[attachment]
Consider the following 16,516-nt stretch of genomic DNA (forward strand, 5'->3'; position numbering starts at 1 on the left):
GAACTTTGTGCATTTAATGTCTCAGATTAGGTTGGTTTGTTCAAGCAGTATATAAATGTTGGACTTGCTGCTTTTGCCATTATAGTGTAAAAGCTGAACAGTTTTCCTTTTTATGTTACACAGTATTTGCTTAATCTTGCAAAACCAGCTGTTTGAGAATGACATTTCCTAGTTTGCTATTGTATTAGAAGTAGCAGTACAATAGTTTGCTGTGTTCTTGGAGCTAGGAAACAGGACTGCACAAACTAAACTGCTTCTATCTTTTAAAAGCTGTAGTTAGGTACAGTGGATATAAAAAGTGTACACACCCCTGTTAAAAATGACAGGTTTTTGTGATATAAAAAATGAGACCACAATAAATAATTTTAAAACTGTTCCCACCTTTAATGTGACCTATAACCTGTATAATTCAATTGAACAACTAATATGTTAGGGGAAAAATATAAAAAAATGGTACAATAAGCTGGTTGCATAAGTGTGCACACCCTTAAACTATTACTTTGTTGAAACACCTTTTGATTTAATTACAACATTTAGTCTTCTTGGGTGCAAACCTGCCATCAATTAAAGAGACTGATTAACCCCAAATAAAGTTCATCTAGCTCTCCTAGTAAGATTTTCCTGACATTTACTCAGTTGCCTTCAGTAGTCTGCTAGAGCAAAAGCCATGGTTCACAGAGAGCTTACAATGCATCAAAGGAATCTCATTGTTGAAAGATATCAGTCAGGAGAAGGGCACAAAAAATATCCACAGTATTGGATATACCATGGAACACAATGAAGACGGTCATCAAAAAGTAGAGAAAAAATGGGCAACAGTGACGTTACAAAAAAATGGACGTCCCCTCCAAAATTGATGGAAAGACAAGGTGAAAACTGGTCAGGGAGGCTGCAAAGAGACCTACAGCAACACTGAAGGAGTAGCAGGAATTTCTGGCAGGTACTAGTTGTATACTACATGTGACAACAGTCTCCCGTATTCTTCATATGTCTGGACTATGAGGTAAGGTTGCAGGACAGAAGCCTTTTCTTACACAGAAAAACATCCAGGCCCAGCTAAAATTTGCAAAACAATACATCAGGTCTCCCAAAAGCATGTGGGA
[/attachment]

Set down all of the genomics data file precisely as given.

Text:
Consider the following 16,516-nt stretch of genomic DNA (forward strand, 5'->3'; position numbering starts at 1 on the left):
GAACTTTGTGCATTTAATGTCTCAGATTAGGTTGGTTTGTTCAAGCAGTATATAAATGTTGGACTTGCTGCTTTTGCCATTATAGTGTAAAAGCTGAACAGTTTTCCTTTTTATGTTACACAGTATTTGCTTAATCTTGCAAAACCAGCTGTTTGAGAATGACATTTCCTAGTTTGCTATTGTATTAGAAGTAGCAGTACAATAGTTTGCTGTGTTCTTGGAGCTAGGAAACAGGACTGCACAAACTAAACTGCTTCTATCTTTTAAAAGCTGTAGTTAGGTACAGTGGATATAAAAAGTGTACACACCCCTGTTAAAAATGACAGGTTTTTGTGATATAAAAAATGAGACCACAATAAATAATTTTAAAACTGTTCCCACCTTTAATGTGACCTATAACCTGTATAATTCAATTGAACAACTAATATGTTAGGGGAAAAATATAAAAAAATGGTACAATAAGCTGGTTGCATAAGTGTGCACACCCTTAAACTATTACTTTGTTGAAACACCTTTTGATTTAATTACAACATTTAGTCTTCTTGGGTGCAAACCTGCCATCAATTAAAGAGACTGATTAACCCCAAATAAAGTTCATCTAGCTCTCCTAGTAAGATTTTCCTGACATTTACTCAGTTGCCTTCAGTAGTCTGCTAGAGCAAAAGCCATGGTTCACAGAGAGCTTACAATGCATCAAAGGAATCTCATTGTTGAAAGATATCAGTCAGGAGAAGGGCACAAAAAATATCCACAGTATTGGATATACCATGGAACACAATGAAGACGGTCATCAAAAAGTAGAGAAAAAATGGGCAACAGTGACGTTACAAAAAAATGGACGTCCCCTCCAAAATTGATGGAAAGACAAGGTGAAAACTGGTCAGGGAGGCTGCAAAGAGACCTACAGCAACACTGAAGGAGTAGCAGGAATTTCTGGCAGGTACTAGTTGTATACTACATGTGACAACAGTCTCCCGTATTCTTCATATGTCTGGACTATGAGGTAAGGTTGCAGGACAGAAGCCTTTTCTTACACAGAAAAACATCCAGGCCCAGCTAAAATTTGCAAAACAATACATCAGGTCTCCCAAAAGCATGTGGGA